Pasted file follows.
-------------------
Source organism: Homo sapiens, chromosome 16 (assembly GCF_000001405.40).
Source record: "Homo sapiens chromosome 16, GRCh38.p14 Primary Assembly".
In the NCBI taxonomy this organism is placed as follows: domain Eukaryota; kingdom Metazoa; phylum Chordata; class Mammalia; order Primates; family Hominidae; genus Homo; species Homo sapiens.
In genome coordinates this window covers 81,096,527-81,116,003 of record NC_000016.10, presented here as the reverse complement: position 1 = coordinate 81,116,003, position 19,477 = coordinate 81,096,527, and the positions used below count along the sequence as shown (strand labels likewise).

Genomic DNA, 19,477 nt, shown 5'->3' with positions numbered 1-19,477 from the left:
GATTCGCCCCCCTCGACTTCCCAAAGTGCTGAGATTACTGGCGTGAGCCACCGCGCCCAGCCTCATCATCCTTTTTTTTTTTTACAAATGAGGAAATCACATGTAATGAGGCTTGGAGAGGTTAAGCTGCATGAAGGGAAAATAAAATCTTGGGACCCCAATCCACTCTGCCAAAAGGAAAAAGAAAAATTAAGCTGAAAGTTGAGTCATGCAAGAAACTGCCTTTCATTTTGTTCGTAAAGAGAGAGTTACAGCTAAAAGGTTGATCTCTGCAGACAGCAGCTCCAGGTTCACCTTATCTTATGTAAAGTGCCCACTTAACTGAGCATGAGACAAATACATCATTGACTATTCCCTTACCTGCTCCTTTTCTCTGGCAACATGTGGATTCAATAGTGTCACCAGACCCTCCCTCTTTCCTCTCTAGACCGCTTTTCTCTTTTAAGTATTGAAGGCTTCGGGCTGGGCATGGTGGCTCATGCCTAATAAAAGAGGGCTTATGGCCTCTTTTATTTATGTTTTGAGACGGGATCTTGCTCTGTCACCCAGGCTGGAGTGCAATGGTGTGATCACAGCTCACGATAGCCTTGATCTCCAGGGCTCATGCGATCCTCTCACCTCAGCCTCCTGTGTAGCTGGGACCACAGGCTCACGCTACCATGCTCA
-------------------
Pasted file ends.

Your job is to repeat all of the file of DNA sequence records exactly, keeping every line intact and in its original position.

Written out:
Source organism: Homo sapiens, chromosome 16 (assembly GCF_000001405.40).
Source record: "Homo sapiens chromosome 16, GRCh38.p14 Primary Assembly".
In the NCBI taxonomy this organism is placed as follows: domain Eukaryota; kingdom Metazoa; phylum Chordata; class Mammalia; order Primates; family Hominidae; genus Homo; species Homo sapiens.
In genome coordinates this window covers 81,096,527-81,116,003 of record NC_000016.10, presented here as the reverse complement: position 1 = coordinate 81,116,003, position 19,477 = coordinate 81,096,527, and the positions used below count along the sequence as shown (strand labels likewise).

Genomic DNA, 19,477 nt, shown 5'->3' with positions numbered 1-19,477 from the left:
GATTCGCCCCCCTCGACTTCCCAAAGTGCTGAGATTACTGGCGTGAGCCACCGCGCCCAGCCTCATCATCCTTTTTTTTTTTTACAAATGAGGAAATCACATGTAATGAGGCTTGGAGAGGTTAAGCTGCATGAAGGGAAAATAAAATCTTGGGACCCCAATCCACTCTGCCAAAAGGAAAAAGAAAAATTAAGCTGAAAGTTGAGTCATGCAAGAAACTGCCTTTCATTTTGTTCGTAAAGAGAGAGTTACAGCTAAAAGGTTGATCTCTGCAGACAGCAGCTCCAGGTTCACCTTATCTTATGTAAAGTGCCCACTTAACTGAGCATGAGACAAATACATCATTGACTATTCCCTTACCTGCTCCTTTTCTCTGGCAACATGTGGATTCAATAGTGTCACCAGACCCTCCCTCTTTCCTCTCTAGACCGCTTTTCTCTTTTAAGTATTGAAGGCTTCGGGCTGGGCATGGTGGCTCATGCCTAATAAAAGAGGGCTTATGGCCTCTTTTATTTATGTTTTGAGACGGGATCTTGCTCTGTCACCCAGGCTGGAGTGCAATGGTGTGATCACAGCTCACGATAGCCTTGATCTCCAGGGCTCATGCGATCCTCTCACCTCAGCCTCCTGTGTAGCTGGGACCACAGGCTCACGCTACCATGCTCA